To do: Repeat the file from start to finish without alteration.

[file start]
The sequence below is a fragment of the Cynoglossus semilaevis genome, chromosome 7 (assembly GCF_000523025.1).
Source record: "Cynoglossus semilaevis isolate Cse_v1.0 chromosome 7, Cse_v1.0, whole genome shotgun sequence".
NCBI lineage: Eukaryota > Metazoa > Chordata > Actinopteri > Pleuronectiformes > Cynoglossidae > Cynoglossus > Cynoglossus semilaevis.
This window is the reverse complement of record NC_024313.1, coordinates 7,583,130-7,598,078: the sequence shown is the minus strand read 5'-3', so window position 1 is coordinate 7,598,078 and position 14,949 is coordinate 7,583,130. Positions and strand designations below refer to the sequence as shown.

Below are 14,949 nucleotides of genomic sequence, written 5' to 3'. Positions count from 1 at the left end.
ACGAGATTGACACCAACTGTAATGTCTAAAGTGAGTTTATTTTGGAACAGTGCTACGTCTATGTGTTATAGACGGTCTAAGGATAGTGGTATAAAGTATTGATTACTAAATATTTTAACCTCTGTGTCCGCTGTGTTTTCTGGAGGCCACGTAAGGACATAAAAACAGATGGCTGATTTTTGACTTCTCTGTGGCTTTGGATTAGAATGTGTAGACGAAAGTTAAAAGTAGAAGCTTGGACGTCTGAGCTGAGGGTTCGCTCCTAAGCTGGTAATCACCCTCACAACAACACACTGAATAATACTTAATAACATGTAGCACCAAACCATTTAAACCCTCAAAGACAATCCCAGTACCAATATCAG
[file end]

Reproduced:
The sequence below is a fragment of the Cynoglossus semilaevis genome, chromosome 7 (assembly GCF_000523025.1).
Source record: "Cynoglossus semilaevis isolate Cse_v1.0 chromosome 7, Cse_v1.0, whole genome shotgun sequence".
NCBI lineage: Eukaryota > Metazoa > Chordata > Actinopteri > Pleuronectiformes > Cynoglossidae > Cynoglossus > Cynoglossus semilaevis.
This window is the reverse complement of record NC_024313.1, coordinates 7,583,130-7,598,078: the sequence shown is the minus strand read 5'-3', so window position 1 is coordinate 7,598,078 and position 14,949 is coordinate 7,583,130. Positions and strand designations below refer to the sequence as shown.

Below are 14,949 nucleotides of genomic sequence, written 5' to 3'. Positions count from 1 at the left end.
ACGAGATTGACACCAACTGTAATGTCTAAAGTGAGTTTATTTTGGAACAGTGCTACGTCTATGTGTTATAGACGGTCTAAGGATAGTGGTATAAAGTATTGATTACTAAATATTTTAACCTCTGTGTCCGCTGTGTTTTCTGGAGGCCACGTAAGGACATAAAAACAGATGGCTGATTTTTGACTTCTCTGTGGCTTTGGATTAGAATGTGTAGACGAAAGTTAAAAGTAGAAGCTTGGACGTCTGAGCTGAGGGTTCGCTCCTAAGCTGGTAATCACCCTCACAACAACACACTGAATAATACTTAATAACATGTAGCACCAAACCATTTAAACCCTCAAAGACAATCCCAGTACCAATATCAG